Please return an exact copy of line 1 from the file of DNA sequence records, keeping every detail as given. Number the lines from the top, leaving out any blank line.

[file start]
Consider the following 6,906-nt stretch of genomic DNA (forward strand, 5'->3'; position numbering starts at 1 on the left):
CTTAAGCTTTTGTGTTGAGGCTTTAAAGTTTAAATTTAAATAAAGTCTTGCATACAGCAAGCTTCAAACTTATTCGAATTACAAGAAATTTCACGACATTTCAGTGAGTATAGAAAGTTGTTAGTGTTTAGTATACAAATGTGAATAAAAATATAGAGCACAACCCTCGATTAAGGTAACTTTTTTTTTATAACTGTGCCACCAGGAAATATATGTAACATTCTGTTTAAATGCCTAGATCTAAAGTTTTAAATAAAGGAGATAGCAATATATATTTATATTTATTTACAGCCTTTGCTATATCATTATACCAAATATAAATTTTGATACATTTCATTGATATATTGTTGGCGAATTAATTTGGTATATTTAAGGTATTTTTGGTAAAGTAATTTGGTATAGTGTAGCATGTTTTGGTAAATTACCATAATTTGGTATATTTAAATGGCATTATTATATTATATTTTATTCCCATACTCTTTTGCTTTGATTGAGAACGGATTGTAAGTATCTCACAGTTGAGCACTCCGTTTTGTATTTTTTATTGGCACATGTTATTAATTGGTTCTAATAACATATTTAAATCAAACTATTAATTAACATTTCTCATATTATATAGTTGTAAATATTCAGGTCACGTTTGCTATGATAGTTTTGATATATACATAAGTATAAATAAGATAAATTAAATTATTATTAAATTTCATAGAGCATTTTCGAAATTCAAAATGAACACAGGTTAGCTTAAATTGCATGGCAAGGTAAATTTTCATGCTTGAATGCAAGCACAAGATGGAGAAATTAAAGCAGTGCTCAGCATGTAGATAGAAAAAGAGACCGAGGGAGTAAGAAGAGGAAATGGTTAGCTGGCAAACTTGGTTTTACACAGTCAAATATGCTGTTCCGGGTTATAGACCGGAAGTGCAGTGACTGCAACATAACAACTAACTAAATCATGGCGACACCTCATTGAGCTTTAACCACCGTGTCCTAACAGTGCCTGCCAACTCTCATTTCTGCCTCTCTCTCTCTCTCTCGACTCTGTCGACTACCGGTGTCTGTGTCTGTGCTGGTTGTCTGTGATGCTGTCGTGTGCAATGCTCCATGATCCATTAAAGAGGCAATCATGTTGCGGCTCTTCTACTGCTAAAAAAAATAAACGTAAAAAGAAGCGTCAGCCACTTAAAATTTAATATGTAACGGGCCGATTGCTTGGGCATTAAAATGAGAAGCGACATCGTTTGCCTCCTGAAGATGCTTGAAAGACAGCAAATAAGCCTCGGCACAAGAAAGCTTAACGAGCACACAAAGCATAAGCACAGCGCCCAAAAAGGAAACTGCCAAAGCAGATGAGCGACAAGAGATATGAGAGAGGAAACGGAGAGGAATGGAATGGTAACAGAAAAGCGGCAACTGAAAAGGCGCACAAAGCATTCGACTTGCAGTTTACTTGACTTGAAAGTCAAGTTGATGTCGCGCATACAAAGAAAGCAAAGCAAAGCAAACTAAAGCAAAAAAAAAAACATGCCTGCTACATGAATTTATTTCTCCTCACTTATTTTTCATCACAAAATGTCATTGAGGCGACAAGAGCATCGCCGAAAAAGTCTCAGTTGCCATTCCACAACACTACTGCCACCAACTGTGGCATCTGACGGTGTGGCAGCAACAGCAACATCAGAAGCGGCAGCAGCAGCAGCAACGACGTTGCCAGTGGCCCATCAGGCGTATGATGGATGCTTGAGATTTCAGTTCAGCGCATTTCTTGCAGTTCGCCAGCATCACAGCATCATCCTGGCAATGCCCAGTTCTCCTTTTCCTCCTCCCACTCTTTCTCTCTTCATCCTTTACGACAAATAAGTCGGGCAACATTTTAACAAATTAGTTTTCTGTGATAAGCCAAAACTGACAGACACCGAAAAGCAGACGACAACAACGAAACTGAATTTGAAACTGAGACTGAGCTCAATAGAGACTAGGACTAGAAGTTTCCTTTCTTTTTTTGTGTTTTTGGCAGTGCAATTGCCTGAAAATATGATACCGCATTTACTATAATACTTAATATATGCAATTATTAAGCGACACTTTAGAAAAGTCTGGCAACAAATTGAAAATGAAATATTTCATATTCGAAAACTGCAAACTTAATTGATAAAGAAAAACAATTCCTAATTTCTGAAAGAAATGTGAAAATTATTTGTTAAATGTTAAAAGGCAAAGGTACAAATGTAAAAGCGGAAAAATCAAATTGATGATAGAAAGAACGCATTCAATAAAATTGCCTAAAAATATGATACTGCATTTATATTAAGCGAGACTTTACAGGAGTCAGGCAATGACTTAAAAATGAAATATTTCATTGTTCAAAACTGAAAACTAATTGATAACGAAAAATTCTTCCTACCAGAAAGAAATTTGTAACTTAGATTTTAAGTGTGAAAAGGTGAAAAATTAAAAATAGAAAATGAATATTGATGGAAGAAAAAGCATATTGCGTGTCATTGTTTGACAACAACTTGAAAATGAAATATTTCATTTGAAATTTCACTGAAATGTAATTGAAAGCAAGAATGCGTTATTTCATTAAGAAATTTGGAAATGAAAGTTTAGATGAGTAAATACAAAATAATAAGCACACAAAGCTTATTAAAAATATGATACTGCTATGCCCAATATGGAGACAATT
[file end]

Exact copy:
Consider the following 6,906-nt stretch of genomic DNA (forward strand, 5'->3'; position numbering starts at 1 on the left):